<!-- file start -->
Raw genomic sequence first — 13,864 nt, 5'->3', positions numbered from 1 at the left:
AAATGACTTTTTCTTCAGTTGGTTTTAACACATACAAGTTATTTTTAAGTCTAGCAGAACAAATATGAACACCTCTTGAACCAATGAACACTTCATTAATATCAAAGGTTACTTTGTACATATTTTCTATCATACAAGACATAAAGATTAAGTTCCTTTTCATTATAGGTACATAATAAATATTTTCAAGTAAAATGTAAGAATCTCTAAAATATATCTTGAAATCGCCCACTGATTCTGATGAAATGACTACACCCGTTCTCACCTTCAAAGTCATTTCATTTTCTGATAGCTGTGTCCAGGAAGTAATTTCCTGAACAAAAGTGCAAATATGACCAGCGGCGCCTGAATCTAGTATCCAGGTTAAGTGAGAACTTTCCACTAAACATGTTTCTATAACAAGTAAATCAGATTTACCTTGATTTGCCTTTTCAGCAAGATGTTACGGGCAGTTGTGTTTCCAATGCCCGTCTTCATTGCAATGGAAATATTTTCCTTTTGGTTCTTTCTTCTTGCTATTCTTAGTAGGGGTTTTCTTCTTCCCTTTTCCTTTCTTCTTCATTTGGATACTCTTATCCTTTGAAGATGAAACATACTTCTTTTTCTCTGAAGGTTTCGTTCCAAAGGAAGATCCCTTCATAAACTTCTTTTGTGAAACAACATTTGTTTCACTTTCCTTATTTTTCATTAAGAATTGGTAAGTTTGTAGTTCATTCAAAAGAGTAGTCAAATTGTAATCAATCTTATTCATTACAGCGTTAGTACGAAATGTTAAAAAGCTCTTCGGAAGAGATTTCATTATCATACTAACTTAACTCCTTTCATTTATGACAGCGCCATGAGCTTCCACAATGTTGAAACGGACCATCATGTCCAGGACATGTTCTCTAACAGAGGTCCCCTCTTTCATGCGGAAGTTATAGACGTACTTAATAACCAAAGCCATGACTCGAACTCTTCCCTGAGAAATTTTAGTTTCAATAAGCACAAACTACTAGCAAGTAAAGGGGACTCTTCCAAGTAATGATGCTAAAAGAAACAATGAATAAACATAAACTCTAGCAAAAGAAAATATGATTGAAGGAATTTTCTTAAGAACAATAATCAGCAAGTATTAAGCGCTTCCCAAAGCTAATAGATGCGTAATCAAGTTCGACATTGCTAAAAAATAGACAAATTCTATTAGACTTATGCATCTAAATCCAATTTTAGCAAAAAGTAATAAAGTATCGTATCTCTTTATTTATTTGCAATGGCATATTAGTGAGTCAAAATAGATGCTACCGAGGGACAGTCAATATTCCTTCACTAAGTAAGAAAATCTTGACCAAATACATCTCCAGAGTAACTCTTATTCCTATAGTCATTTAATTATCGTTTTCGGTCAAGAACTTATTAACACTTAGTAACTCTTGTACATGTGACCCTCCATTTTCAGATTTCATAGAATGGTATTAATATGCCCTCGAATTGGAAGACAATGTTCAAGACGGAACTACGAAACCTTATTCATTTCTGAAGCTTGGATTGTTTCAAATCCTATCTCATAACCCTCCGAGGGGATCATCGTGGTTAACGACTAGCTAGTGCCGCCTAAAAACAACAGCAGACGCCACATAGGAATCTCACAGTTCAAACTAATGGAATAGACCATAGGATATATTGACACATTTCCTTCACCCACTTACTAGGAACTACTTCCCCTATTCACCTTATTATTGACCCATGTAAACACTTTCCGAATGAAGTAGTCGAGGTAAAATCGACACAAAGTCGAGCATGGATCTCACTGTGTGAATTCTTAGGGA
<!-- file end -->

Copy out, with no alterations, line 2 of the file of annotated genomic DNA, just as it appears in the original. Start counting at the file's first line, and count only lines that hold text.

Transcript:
AAATGACTTTTTCTTCAGTTGGTTTTAACACATACAAGTTATTTTTAAGTCTAGCAGAACAAATATGAACACCTCTTGAACCAATGAACACTTCATTAATATCAAAGGTTACTTTGTACATATTTTCTATCATACAAGACATAAAGATTAAGTTCCTTTTCATTATAGGTACATAATAAATATTTTCAAGTAAAATGTAAGAATCTCTAAAATATATCTTGAAATCGCCCACTGATTCTGATGAAATGACTACACCCGTTCTCACCTTCAAAGTCATTTCATTTTCTGATAGCTGTGTCCAGGAAGTAATTTCCTGAACAAAAGTGCAAATATGACCAGCGGCGCCTGAATCTAGTATCCAGGTTAAGTGAGAACTTTCCACTAAACATGTTTCTATAACAAGTAAATCAGATTTACCTTGATTTGCCTTTTCAGCAAGATGTTACGGGCAGTTGTGTTTCCAATGCCCGTCTTCATTGCAATGGAAATATTTTCCTTTTGGTTCTTTCTTCTTGCTATTCTTAGTAGGGGTTTTCTTCTTCCCTTTTCCTTTCTTCTTCATTTGGATACTCTTATCCTTTGAAGATGAAACATACTTCTTTTTCTCTGAAGGTTTCGTTCCAAAGGAAGATCCCTTCATAAACTTCTTTTGTGAAACAACATTTGTTTCACTTTCCTTATTTTTCATTAAGAATTGGTAAGTTTGTAGTTCATTCAAAAGAGTAGTCAAATTGTAATCAATCTTATTCATTACAGCGTTAGTACGAAATGTTAAAAAGCTCTTCGGAAGAGATTTCATTATCATACTAACTTAACTCCTTTCATTTATGACAGCGCCATGAGCTTCCACAATGTTGAAACGGACCATCATGTCCAGGACATGTTCTCTAACAGAGGTCCCCTCTTTCATGCGGAAGTTATAGACGTACTTAATAACCAAAGCCATGACTCGAACTCTTCCCTGAGAAATTTTAGTTTCAATAAGCACAAACTACTAGCAAGTAAAGGGGACTCTTCCAAGTAATGATGCTAAAAGAAACAATGAATAAACATAAACTCTAGCAAAAGAAAATATGATTGAAGGAATTTTCTTAAGAACAATAATCAGCAAGTATTAAGCGCTTCCCAAAGCTAATAGATGCGTAATCAAGTTCGACATTGCTAAAAAATAGACAAATTCTATTAGACTTATGCATCTAAATCCAATTTTAGCAAAAAGTAATAAAGTATCGTATCTCTTTATTTATTTGCAATGGCATATTAGTGAGTCAAAATAGATGCTACCGAGGGACAGTCAATATTCCTTCACTAAGTAAGAAAATCTTGACCAAATACATCTCCAGAGTAACTCTTATTCCTATAGTCATTTAATTATCGTTTTCGGTCAAGAACTTATTAACACTTAGTAACTCTTGTACATGTGACCCTCCATTTTCAGATTTCATAGAATGGTATTAATATGCCCTCGAATTGGAAGACAATGTTCAAGACGGAACTACGAAACCTTATTCATTTCTGAAGCTTGGATTGTTTCAAATCCTATCTCATAACCCTCCGAGGGGATCATCGTGGTTAACGACTAGCTAGTGCCGCCTAAAAACAACAGCAGACGCCACATAGGAATCTCACAGTTCAAACTAATGGAATAGACCATAGGATATATTGACACATTTCCTTCACCCACTTACTAGGAACTACTTCCCCTATTCACCTTATTATTGACCCATGTAAACACTTTCCGAATGAAGTAGTCGAGGTAAAATCGACACAAAGTCGAGCATGGATCTCACTGTGTGAATTCTTAGGGA